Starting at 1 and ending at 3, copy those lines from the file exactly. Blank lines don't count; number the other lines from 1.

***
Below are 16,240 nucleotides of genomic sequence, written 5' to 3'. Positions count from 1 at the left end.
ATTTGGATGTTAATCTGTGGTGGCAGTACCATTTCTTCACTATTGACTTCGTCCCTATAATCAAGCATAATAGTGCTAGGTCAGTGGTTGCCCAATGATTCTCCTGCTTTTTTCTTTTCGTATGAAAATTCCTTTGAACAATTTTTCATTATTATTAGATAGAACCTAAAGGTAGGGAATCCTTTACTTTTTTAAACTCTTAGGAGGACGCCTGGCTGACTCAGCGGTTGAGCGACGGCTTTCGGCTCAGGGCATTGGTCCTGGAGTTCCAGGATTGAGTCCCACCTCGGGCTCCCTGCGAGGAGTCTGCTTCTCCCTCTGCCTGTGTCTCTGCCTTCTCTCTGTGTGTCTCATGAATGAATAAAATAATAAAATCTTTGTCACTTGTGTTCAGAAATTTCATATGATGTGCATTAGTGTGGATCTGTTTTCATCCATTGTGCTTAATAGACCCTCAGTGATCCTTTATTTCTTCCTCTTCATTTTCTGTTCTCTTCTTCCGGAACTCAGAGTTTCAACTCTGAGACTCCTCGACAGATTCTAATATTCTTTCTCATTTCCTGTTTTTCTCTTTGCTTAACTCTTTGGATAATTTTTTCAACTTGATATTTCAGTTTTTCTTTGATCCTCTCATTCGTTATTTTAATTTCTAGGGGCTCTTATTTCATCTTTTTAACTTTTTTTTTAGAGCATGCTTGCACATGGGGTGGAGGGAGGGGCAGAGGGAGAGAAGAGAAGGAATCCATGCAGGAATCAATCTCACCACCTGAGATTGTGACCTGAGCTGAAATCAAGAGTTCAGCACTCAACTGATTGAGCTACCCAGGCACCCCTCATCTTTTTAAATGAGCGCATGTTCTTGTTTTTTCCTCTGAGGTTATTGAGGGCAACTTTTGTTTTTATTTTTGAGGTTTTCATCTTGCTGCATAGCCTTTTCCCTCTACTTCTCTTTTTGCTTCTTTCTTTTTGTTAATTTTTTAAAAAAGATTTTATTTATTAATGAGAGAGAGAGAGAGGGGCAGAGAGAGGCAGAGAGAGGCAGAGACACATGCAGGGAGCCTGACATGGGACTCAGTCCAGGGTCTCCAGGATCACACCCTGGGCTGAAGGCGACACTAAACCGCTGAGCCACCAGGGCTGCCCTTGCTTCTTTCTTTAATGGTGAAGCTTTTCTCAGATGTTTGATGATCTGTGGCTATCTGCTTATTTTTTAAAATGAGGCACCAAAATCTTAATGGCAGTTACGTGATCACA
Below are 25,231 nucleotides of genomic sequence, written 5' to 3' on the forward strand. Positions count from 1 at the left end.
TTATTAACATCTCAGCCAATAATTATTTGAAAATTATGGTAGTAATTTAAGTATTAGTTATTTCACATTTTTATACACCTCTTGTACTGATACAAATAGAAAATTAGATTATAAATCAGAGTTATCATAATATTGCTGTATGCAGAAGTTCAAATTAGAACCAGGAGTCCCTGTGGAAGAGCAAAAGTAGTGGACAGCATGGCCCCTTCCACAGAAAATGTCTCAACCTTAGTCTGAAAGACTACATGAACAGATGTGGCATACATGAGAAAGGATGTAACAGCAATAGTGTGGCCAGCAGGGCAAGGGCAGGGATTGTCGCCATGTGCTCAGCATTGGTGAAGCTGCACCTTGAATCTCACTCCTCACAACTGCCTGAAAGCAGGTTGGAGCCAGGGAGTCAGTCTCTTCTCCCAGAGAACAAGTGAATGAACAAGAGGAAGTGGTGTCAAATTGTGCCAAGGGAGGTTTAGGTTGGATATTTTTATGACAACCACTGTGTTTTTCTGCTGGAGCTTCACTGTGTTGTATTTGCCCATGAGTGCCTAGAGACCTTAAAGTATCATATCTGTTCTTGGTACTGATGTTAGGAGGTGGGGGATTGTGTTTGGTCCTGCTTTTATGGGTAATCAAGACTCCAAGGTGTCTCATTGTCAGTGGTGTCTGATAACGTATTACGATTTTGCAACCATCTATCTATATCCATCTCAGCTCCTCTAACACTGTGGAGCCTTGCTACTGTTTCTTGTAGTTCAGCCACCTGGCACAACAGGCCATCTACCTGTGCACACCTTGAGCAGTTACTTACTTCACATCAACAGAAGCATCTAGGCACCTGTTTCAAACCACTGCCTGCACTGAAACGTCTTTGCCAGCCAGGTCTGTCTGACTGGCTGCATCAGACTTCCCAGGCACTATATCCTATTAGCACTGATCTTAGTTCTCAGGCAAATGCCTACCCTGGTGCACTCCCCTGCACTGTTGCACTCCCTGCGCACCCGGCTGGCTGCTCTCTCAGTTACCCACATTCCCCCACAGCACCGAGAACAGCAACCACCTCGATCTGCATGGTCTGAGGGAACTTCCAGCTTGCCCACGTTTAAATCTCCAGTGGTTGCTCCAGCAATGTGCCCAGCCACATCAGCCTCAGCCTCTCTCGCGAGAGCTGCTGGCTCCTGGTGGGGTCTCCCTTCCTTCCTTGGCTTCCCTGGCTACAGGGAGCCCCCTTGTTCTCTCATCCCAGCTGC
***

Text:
Below are 16,240 nucleotides of genomic sequence, written 5' to 3'. Positions count from 1 at the left end.
ATTTGGATGTTAATCTGTGGTGGCAGTACCATTTCTTCACTATTGACTTCGTCCCTATAATCAAGCATAATAGTGCTAGGTCAGTGGTTGCCCAATGATTCTCCTGCTTTTTTCTTTTCGTATGAAAATTCCTTTGAACAATTTTTCATTATTATTAGATAGAACCTAAAGGTAGGGAATCCTTTACTTTTTTAAACTCTTAGGAGGACGCCTGGCTGACTCAGCGGTTGAGCGACGGCTTTCGGCTCAGGGCATTGGTCCTGGAGTTCCAGGATTGAGTCCCACCTCGGGCTCCCTGCGAGGAGTCTGCTTCTCCCTCTGCCTGTGTCTCTGCCTTCTCTCTGTGTGTCTCATGAATGAATAAAATAATAAAATCTTTGTCACTTGTGTTCAGAAATTTCATATGATGTGCATTAGTGTGGATCTGTTTTCATCCATTGTGCTTAATAGACCCTCAGTGATCCTTTATTTCTTCCTCTTCATTTTCTGTTCTCTTCTTCCGGAACTCAGAGTTTCAACTCTGAGACTCCTCGACAGATTCTAATATTCTTTCTCATTTCCTGTTTTTCTCTTTGCTTAACTCTTTGGATAATTTTTTCAACTTGATATTTCAGTTTTTCTTTGATCCTCTCATTCGTTATTTTAATTTCTAGGGGCTCTTATTTCATCTTTTTAACTTTTTTTTTAGAGCATGCTTGCACATGGGGTGGAGGGAGGGGCAGAGGGAGAGAAGAGAAGGAATCCATGCAGGAATCAATCTCACCACCTGAGATTGTGACCTGAGCTGAAATCAAGAGTTCAGCACTCAACTGATTGAGCTACCCAGGCACCCCTCATCTTTTTAAATGAGCGCATGTTCTTGTTTTTTCCTCTGAGGTTATTGAGGGCAACTTTTGTTTTTATTTTTGAGGTTTTCATCTTGCTGCATAGCCTTTTCCCTCTACTTCTCTTTTTGCTTCTTTCTTTTTGTTAATTTTTTAAAAAAGATTTTATTTATTAATGAGAGAGAGAGAGAGGGGCAGAGAGAGGCAGAGAGAGGCAGAGACACATGCAGGGAGCCTGACATGGGACTCAGTCCAGGGTCTCCAGGATCACACCCTGGGCTGAAGGCGACACTAAACCGCTGAGCCACCAGGGCTGCCCTTGCTTCTTTCTTTAATGGTGAAGCTTTTCTCAGATGTTTGATGATCTGTGGCTATCTGCTTATTTTTTAAAATGAGGCACCAAAATCTTAATGGCAGTTACGTGATCACA
Below are 25,231 nucleotides of genomic sequence, written 5' to 3' on the forward strand. Positions count from 1 at the left end.